At block 1214, the tables in table sets TSj and TSk are merged into a single table set, and TSj and TSk are deleted. A decision block 1216 determines if more than one table set remains after the merging. If so, the process proceeds to block 1206 to repeat the predicate creation process. If not, the Where clause is complete and the process ends. The Where clause that is generated represents a tight join of the tables in the From clause, and restricts the results set such that a Cartesian product of the rows in the tables is avoided.

FIG. 13 provides an exemplary scenario of the application of the process described in FIG. 12, in which a SQL Select statement is transformed to include a Tight join. In the example, the original query 1302.0 is shown in along with an initial five table sets 1304.0 each containing one table from the From list. In the first iteration of process 1200 above, table sets {T3} and {T5} are used to form the predicate T3.c=T5.c, which is added to form SQL statement 1302.1. Table sets {T3} and {T5} are merged into a single table set {T3, T5} resulting in table set 1304.1. Each iteration of process 1200 reduces the number of table sets 1304.2-1304.4 by one until only one table set 1304.4 remains. The SQL statements that are created in each iteration are represented in 1302.2-1302.4

It should be noted that the examples presented above illustrate a top-level Select statement with a From clause consisting of simple tables. However, the invention is not so limited. The Tight Join process can also applied in exactly the same way to other scenarios. For example, the Select statement may be in a subquery. Alternatively, the tables in the From list of the Select statement do not have to be real tables or views, they can also be Outer Join clauses. For example assume that the database also has a Company table with columns CompName, President, City, and State; and the Department table has an added CompName column. Query Q4, derived from query Q3, illustrates adding a Tight Join predicate.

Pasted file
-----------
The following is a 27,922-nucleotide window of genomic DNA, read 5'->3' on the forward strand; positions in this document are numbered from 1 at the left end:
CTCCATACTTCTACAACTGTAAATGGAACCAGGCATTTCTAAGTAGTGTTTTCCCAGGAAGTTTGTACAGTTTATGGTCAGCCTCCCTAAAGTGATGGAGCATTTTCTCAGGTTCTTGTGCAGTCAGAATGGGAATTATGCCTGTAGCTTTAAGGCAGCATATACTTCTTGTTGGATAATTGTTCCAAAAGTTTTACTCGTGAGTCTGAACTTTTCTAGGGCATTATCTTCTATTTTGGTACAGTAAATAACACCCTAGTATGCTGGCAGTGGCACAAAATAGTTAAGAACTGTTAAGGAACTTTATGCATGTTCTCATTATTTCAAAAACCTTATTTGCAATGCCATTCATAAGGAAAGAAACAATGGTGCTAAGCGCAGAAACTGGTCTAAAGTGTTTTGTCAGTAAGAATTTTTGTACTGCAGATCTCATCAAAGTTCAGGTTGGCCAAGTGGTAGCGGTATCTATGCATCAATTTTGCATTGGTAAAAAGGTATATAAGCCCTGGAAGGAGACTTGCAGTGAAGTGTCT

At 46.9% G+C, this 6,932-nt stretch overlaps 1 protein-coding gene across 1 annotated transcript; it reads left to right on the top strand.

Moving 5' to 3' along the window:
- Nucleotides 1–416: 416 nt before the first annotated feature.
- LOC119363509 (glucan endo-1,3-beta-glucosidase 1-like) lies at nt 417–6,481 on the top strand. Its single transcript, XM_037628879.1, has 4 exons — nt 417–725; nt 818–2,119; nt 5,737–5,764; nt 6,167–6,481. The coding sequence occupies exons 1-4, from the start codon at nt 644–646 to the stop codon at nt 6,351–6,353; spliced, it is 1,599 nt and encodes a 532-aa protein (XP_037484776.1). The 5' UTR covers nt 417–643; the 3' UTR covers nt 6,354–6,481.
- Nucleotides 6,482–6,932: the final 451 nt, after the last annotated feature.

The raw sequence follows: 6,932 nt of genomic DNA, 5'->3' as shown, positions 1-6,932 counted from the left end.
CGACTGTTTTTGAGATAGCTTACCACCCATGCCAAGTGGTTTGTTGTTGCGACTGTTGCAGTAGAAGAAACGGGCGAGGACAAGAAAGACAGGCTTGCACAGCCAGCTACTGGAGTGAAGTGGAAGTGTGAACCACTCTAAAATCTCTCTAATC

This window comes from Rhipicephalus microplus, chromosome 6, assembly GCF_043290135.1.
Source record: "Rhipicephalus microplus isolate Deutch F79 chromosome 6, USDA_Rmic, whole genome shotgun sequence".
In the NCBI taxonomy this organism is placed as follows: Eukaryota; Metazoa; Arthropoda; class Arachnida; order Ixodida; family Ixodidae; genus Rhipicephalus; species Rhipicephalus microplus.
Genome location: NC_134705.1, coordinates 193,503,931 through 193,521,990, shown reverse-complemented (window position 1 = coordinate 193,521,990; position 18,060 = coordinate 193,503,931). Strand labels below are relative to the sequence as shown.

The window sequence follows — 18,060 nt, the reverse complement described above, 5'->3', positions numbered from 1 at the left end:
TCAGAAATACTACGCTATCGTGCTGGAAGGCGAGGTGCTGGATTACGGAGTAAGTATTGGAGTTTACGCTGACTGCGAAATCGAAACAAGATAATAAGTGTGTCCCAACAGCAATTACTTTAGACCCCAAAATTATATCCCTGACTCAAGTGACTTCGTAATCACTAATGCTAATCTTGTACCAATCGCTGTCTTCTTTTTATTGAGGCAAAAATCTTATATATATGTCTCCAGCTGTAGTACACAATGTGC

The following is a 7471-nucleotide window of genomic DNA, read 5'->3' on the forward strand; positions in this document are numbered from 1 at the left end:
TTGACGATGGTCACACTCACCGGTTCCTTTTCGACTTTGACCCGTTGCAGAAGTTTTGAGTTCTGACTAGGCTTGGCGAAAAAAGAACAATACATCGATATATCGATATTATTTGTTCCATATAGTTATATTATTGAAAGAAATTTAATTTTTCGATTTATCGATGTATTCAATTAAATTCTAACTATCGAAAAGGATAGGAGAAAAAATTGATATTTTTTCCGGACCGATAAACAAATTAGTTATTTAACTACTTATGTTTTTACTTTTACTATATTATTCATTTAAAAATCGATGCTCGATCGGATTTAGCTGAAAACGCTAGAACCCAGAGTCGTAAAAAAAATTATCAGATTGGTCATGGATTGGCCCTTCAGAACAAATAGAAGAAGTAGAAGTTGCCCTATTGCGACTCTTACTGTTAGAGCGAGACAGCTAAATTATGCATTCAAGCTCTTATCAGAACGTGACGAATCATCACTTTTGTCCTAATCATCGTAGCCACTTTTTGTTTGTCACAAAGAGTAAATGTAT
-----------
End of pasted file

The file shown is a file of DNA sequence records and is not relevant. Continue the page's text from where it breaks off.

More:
Select Employee.Name, Employee. Salary, Department.Location, Company.State

From Employee, Department Outer Left Join Company ON

Department.CompName=Company.CompName

Where (Employee.Salary>10000 or Employee.Name< >Department.Location)

AND Employee.DeptNumber=Department.DeptNumber

Note that the Outer Joins can nest, each of the two table arguments can be a base table or view or an Outer join. In all cases, a table set represents the tables in the left argument and another table set represents the tables in the right argument. A table from each set is chosen to supply the column for the fight join predicate and the union of the table sets forms the table set for the encompassing Outer Join.

In addition, the tight join process described above can be applied to statements other than the Select statement. For example, Delete statements and Update statements can also contain predicates created using the tight join process.

Further embodiments of the invention include processes that create predicates involving test strings. Many database management systems, including Microsoft SQL Server have a ‘Full Text’ feature where large text strings in the database can be searched with special predicates pertaining to text search. For example, suppose an Articles table has columns ArticleName, Reporter. Date, and Text to hold a large number of Newspaper articles The Text column holds the entire text of the article. Query Q5 is an example of a query that can be formed for the example database:

Select ArticleName, Date From Articles Where CONTAINS(Text, ‘cherry NEAR pie’)  (Q5)